As far as me, media center may be abandoned, but I'll keep using it until Tivo can give me a really compelling reason to start paying them again. I don't see a reason to right now.


Oh I'm far from new to this. My first dedicated "HTPC" was a de100c (Linux-based) around 2001. My current HTPC is home built with an Ivy Bridge i7 in a component-style brushed aluminum case I modified, and a 42" touch screen. There were several in between. You can make HTPCs fairly reliable, but a few quirks always remain that make them largely unsuitable for unaided non-techies.

I understand what you mean about not having a compelling reason to switch back to TiVo though. I wish TiVo would have really gotten their R&D in gear a few years ago and used a faster processor, better-optimized software, and better multi-room features when the Premier first launched, but for what it is it still works better than anything else I've used, so it's our primary DVR and the HTPC is a secondary. If I could only keep one, it would be the TiVo. That's partly because it already has lifetime service, but also because it works really well and without any hassle at all.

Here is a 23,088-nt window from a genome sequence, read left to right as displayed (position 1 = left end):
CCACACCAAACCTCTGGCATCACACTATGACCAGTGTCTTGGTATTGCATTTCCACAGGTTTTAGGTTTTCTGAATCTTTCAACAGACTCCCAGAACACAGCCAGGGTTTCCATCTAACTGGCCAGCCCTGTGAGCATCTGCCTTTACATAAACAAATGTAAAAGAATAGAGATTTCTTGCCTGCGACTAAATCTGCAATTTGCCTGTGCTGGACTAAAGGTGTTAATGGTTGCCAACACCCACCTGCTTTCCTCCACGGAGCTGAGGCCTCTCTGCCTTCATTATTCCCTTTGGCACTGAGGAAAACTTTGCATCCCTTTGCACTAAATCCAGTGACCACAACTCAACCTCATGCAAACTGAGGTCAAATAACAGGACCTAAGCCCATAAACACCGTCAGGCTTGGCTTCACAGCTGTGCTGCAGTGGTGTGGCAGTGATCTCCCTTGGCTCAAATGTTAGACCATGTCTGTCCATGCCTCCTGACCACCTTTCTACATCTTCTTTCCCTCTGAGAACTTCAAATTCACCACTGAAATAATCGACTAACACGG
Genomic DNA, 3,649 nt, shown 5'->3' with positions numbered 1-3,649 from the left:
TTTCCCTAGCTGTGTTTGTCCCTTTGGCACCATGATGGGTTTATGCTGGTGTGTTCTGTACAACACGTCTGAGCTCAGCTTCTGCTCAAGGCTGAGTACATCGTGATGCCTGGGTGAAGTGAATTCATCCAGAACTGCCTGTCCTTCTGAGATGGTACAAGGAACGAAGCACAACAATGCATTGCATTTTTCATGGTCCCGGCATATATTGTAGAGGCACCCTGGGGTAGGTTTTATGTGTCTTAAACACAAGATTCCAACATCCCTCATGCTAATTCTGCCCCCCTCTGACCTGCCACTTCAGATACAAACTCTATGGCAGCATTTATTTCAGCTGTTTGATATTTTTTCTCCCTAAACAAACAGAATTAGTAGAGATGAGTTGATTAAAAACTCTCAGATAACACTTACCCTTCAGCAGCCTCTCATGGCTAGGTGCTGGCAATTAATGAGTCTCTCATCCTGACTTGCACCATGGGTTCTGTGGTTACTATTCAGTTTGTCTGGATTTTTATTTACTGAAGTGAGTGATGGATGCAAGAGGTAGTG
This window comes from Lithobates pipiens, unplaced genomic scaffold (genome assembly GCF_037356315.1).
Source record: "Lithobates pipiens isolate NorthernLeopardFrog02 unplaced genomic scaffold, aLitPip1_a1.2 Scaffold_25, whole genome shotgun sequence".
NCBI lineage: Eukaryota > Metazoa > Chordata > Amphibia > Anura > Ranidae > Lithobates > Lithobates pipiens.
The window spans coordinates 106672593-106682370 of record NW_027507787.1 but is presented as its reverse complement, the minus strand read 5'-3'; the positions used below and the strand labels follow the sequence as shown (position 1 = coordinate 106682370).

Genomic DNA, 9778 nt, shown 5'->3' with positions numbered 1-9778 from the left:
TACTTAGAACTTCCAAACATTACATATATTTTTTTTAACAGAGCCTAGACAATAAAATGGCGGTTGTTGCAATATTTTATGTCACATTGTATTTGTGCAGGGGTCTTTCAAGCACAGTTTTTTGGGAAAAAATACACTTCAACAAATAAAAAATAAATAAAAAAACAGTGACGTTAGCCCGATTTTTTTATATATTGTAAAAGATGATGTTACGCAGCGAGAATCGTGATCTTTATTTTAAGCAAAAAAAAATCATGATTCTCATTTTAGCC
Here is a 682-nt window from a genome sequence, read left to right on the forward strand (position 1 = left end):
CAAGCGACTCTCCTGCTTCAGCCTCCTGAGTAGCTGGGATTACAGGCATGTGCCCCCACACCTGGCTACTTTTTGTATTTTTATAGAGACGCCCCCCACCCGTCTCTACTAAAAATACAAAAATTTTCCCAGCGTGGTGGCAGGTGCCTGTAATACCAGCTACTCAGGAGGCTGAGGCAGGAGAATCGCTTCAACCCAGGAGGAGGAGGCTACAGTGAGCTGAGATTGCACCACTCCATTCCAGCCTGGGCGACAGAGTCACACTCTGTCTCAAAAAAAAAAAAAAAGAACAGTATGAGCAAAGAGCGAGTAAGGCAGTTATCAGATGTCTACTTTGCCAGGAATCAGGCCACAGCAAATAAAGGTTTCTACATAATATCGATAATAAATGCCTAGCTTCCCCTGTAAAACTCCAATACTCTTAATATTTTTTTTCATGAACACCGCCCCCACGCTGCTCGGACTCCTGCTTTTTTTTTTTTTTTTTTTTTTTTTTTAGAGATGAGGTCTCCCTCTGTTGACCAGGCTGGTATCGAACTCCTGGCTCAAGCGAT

tweekerz


quality posts: 1 Private Messages tweekerz

I want to bite the bullet, but just havent yet. as long as the CableCard was not originally Comcasts to begin with, and it is not reported in some Database, you are free to use it, from what I was able to read up on. Trick is for the seller to be honest with you upfront. I have asked the question various times, and the best option is to purchase from a seller who states these came from their cable co. Apparently there a lot of micro sized cable co.s out there.

wootaloo wrote:Has anyone tried buying their own cablecard and using them in a Tivo Premiere? You can get M-Cards for around $8-$10 on eBay.